How can I learn to run faster?
Once you can run for 10-15 minutes without stopping, you’re ready to start working on your speed.
Here’s how to do it….
In each week of running, you should have different ‘types’ of runs such as:
- Intervals – periods of faster and slower within the 1 run
- Terrain – hills, grass, trails, sand, steps
- Longer & slower – steady pace throughout the run
This variety will help reduce your risk of injury, as your body uses slightly different muscles on each run, and that helps to avoid overloading any one part of your body.
So how can I learn to run faster?
The magic lies in your Interval runs. Make sure you do at least a 5 minute warm up of slow running and dynamic stretching.
- Warm up walk/slow run and dynamic stretching
- Main interval section of your run – see below
- Cool down slow run and static stretching
What’s interval running?
Interval running is where you change speeds multiple times in 1 run, including periods (or ‘intervals’) of deliberate faster and slower running (and not just because you’re tired!)
It could be based on:
- Time – 30 seconds run fast, 90 seconds drop back to a comfortable jogging pace, repeat for 10-20 minutes depending on your fitness/goal time for that run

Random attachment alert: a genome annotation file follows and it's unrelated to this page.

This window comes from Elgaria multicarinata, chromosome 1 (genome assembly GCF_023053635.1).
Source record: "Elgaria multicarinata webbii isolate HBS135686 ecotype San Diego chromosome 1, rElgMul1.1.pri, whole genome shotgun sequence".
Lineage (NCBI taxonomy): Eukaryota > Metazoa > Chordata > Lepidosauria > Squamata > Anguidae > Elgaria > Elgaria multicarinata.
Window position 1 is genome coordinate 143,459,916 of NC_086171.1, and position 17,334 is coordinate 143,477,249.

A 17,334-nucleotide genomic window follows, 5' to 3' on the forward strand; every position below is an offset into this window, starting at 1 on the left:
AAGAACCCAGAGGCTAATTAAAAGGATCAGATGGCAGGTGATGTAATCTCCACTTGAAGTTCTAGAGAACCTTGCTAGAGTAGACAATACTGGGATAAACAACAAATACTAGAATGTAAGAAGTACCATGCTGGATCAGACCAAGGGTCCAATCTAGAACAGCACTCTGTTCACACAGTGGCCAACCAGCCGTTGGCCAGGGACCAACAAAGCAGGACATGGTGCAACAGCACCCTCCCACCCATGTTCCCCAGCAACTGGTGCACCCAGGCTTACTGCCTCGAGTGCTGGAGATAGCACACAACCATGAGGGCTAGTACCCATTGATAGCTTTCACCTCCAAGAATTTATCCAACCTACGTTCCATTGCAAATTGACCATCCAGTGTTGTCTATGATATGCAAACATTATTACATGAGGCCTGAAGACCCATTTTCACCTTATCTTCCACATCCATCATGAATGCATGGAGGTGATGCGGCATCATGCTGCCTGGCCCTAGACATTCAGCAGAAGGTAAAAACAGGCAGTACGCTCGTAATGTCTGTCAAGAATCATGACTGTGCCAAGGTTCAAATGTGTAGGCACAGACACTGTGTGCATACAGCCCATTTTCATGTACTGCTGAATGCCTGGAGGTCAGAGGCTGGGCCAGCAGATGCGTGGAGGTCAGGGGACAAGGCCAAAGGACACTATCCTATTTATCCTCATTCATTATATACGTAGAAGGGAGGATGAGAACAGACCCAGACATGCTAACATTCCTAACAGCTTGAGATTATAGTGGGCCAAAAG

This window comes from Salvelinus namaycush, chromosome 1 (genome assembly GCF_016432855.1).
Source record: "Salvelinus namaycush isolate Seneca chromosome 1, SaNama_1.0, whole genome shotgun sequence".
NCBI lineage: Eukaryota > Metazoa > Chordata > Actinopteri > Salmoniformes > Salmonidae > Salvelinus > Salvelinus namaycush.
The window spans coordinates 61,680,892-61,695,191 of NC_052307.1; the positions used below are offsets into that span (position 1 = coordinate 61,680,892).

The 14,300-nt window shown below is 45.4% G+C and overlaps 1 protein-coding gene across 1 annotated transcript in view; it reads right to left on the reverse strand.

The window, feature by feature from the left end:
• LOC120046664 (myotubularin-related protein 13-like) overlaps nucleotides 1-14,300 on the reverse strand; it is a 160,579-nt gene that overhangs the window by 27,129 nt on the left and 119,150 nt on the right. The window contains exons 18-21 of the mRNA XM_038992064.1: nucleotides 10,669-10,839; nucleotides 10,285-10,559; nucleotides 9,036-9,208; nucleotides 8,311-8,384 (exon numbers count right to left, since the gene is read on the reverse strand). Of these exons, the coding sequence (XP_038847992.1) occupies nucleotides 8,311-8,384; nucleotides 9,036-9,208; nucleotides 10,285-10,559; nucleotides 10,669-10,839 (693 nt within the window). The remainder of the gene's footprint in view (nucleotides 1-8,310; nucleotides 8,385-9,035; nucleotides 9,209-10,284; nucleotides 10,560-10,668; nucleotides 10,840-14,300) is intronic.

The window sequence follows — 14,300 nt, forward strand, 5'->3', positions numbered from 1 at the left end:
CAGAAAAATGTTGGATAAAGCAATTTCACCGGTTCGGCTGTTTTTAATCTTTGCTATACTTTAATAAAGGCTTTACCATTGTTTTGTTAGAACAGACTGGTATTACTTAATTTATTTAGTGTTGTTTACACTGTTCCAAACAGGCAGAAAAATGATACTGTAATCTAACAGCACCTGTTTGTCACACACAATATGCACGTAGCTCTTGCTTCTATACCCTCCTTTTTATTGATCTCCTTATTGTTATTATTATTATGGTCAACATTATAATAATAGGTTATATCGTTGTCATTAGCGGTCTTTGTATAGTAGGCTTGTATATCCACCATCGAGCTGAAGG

- Distance – 200m fast, 600m slow running, repeat until you reach your target distance
- Landmarks – Use something like light posts, trees or suburban blocks as your markers. Run fast for 4 lampposts, then slow for the next 8 lampposts. This is less specific, but easier to incorporate without pre-planning your run
- Music – 1 song fast, 3 songs slow running, and if you’re eager, you can order your playlist so you get an upbeat song every 4th song to help your fast section
- Laps – if you use an oval, you can do 1 lap fast, then 3 laps slow, repeat
Aim for an interval run once per week, and start with a 1:3 ratio of fast:slow.
As your fitness improves, you can drop back to a 1:2 ratio (less slow recovery running for each fast section). Don’t get too caught up in the exactness of this training, particularly when you’re a fairly new runner.
The bursts of speed during your fast intervals will help your body become stronger and better at fast running, so your overall normal running speed should gradually increase.
Remember little by little is the golden rule!
Read more about how we offer Physio for Glenelg runners here
If you want more specific help on how to develop your training program, or you’re struggling to overcome an injury, don’t hesitate to book in with one of our running physios, so we can get you on the right track fast.